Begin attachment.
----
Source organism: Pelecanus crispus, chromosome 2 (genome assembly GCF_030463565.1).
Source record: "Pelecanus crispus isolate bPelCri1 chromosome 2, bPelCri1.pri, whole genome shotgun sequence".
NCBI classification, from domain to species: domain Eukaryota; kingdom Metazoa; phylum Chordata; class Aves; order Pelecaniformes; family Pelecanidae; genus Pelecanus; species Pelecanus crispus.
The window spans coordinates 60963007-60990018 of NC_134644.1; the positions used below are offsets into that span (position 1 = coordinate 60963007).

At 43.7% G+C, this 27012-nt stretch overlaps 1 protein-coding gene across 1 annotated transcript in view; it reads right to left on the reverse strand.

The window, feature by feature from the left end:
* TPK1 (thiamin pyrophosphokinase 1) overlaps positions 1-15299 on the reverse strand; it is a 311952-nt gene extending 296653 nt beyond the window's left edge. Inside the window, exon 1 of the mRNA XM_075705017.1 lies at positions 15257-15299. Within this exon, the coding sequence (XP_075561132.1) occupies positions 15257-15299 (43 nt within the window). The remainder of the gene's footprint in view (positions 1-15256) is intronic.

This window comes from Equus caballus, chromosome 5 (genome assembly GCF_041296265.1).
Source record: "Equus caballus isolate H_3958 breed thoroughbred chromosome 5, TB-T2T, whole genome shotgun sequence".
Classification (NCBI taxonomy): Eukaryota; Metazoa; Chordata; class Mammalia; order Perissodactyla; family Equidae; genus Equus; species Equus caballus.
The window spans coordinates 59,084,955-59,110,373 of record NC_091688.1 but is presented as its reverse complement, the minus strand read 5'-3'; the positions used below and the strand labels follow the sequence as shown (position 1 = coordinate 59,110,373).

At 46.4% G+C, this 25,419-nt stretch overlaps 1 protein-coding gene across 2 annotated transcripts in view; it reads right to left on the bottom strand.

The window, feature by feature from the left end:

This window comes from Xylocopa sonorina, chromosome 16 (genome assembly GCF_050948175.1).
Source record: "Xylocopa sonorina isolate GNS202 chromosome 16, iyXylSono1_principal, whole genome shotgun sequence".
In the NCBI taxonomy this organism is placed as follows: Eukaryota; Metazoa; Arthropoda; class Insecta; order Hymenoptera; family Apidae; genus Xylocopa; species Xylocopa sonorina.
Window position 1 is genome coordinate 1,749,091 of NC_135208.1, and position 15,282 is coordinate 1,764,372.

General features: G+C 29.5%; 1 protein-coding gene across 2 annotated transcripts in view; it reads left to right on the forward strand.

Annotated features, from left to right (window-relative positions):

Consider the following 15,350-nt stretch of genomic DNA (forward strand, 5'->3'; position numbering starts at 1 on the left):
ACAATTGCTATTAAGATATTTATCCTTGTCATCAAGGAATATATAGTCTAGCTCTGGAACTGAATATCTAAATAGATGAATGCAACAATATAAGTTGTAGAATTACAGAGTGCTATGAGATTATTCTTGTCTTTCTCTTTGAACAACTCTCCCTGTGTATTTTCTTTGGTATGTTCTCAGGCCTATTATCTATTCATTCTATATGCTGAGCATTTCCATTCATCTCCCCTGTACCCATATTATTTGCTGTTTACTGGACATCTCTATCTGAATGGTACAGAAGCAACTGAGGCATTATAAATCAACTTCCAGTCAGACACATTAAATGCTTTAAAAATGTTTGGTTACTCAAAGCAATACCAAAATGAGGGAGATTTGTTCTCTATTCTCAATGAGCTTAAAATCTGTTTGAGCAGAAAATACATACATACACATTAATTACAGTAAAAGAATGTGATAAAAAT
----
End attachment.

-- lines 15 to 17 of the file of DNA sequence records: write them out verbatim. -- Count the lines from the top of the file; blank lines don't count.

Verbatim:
Source record: "Xylocopa sonorina isolate GNS202 chromosome 16, iyXylSono1_principal, whole genome shotgun sequence".
In the NCBI taxonomy this organism is placed as follows: Eukaryota; Metazoa; Arthropoda; class Insecta; order Hymenoptera; family Apidae; genus Xylocopa; species Xylocopa sonorina.
Window position 1 is genome coordinate 1,749,091 of NC_135208.1, and position 15,282 is coordinate 1,764,372.